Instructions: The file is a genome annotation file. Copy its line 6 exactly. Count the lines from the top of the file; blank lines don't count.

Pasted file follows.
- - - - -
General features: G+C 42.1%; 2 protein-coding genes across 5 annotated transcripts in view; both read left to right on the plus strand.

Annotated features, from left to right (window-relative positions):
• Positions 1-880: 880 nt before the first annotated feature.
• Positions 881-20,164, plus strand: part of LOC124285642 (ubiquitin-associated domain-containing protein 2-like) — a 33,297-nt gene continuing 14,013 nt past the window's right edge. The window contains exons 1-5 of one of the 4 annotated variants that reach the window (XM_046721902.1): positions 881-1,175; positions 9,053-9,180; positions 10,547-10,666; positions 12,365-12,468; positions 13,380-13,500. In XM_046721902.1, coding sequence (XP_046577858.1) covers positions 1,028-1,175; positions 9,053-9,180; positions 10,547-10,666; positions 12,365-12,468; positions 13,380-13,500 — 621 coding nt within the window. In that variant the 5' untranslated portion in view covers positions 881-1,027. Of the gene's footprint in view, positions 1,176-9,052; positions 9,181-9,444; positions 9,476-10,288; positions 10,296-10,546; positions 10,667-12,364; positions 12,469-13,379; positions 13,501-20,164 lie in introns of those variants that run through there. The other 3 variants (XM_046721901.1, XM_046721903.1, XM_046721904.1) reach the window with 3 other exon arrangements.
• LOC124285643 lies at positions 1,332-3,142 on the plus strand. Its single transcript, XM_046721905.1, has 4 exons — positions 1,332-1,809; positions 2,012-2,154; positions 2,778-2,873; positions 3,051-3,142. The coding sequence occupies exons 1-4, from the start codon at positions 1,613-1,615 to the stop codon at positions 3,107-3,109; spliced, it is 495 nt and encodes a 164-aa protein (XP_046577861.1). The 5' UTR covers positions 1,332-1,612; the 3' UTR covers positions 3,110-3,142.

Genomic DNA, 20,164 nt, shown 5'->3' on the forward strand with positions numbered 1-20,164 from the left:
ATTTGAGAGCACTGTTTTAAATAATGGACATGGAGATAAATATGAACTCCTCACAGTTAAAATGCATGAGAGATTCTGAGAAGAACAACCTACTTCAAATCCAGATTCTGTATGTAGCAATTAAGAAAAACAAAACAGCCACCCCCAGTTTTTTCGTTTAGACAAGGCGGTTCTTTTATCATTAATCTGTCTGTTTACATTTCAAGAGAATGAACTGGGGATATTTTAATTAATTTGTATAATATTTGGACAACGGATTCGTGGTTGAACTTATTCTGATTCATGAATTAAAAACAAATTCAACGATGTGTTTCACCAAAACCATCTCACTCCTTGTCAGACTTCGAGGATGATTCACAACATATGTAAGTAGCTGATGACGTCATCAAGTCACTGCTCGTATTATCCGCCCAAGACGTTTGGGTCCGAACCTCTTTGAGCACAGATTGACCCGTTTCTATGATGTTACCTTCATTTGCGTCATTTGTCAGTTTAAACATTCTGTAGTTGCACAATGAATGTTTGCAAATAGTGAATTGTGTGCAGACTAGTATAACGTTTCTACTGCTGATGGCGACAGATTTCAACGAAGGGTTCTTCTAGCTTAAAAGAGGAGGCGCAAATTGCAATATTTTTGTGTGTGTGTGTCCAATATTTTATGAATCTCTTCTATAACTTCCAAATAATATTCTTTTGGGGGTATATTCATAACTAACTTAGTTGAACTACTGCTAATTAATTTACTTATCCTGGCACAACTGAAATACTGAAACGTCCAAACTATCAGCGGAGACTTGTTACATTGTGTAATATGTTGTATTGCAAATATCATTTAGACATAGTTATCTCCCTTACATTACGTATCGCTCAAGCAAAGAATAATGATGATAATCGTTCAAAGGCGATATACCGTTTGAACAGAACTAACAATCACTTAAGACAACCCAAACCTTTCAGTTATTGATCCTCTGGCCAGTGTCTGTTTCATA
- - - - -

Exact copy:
Genomic DNA, 20,164 nt, shown 5'->3' on the forward strand with positions numbered 1-20,164 from the left: